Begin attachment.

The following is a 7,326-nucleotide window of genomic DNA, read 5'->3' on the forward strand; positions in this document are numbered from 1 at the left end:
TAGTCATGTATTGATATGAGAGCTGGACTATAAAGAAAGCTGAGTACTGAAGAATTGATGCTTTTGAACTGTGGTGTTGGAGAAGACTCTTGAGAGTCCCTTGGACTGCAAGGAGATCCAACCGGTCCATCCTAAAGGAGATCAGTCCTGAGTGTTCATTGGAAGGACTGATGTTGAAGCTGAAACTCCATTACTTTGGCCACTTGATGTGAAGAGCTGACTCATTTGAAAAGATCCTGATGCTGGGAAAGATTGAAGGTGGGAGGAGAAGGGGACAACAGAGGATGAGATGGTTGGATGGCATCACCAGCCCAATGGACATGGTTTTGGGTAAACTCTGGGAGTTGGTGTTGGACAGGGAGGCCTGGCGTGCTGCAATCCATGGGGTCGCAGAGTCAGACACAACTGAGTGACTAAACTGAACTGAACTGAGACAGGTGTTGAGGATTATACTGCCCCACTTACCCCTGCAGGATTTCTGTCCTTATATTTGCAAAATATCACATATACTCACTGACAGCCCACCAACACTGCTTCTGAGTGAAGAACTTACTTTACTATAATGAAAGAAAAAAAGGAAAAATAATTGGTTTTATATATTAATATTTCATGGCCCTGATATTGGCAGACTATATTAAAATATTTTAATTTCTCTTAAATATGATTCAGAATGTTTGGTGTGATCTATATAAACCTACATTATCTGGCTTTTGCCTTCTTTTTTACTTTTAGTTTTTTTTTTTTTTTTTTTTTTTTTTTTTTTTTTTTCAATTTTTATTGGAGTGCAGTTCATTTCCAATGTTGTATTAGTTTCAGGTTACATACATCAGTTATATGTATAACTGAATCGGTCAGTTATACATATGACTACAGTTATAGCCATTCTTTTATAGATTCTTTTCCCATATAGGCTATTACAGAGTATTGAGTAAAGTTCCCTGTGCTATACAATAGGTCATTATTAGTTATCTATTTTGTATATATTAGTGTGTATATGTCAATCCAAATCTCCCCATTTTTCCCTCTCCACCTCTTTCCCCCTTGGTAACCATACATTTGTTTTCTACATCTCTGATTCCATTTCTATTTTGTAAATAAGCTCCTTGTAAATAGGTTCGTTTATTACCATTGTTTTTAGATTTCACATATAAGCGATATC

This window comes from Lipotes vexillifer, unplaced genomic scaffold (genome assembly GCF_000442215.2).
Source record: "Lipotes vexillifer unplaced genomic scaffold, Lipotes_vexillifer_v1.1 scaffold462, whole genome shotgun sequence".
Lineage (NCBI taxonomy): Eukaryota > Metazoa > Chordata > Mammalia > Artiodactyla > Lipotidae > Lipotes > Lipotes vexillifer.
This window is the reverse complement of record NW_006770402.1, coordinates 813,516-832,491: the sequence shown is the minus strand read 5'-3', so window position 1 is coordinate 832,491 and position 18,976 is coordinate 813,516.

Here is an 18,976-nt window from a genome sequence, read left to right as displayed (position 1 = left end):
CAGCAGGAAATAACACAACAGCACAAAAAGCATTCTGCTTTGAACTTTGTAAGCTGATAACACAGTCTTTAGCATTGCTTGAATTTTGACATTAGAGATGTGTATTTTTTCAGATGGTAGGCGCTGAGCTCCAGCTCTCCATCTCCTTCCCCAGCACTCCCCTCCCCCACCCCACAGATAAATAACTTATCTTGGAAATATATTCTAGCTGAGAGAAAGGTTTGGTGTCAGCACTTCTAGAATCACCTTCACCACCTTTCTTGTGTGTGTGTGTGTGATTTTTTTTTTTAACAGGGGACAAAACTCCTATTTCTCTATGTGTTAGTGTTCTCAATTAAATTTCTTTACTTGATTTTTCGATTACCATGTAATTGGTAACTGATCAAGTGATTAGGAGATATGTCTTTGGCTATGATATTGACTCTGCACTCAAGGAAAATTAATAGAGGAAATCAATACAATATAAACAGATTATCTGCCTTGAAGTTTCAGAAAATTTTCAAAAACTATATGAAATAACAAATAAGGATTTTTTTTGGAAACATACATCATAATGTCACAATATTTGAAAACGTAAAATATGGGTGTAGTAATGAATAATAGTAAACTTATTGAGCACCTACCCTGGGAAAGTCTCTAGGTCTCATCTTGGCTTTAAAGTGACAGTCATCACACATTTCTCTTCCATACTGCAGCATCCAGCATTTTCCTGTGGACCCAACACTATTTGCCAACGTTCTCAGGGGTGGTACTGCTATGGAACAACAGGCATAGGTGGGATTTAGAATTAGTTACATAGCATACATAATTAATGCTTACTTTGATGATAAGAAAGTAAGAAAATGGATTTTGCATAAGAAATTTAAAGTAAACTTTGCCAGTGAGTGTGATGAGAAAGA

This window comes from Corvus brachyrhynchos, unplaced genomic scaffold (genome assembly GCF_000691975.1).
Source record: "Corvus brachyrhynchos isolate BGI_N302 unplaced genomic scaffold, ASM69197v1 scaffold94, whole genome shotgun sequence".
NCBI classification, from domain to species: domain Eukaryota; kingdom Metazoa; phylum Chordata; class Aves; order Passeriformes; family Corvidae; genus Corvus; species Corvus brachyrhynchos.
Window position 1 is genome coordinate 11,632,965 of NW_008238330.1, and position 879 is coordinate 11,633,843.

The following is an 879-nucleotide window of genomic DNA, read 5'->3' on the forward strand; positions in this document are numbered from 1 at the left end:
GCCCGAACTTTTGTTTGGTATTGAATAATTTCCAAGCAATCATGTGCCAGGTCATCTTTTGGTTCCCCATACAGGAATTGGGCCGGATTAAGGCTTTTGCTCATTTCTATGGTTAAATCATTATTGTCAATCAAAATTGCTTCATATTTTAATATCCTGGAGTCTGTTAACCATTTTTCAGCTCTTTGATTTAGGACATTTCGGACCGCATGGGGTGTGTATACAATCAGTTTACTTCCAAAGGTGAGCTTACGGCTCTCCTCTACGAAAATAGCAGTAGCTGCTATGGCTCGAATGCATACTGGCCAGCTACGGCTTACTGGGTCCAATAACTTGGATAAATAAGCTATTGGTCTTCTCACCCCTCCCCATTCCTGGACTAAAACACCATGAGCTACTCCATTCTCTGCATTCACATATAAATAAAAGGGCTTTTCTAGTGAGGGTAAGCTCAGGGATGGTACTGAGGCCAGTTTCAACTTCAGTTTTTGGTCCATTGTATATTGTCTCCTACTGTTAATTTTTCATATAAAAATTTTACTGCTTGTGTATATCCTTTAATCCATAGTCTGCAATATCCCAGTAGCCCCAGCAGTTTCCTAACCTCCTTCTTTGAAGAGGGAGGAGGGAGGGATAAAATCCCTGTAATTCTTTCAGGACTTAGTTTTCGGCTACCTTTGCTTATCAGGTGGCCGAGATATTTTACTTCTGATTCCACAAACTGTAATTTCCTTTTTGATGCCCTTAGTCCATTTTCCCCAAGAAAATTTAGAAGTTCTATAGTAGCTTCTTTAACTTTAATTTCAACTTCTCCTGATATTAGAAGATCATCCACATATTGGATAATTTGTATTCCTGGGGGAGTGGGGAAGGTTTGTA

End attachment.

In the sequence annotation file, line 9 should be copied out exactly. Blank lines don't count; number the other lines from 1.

This window comes from Corvus brachyrhynchos, unplaced genomic scaffold (genome assembly GCF_000691975.1).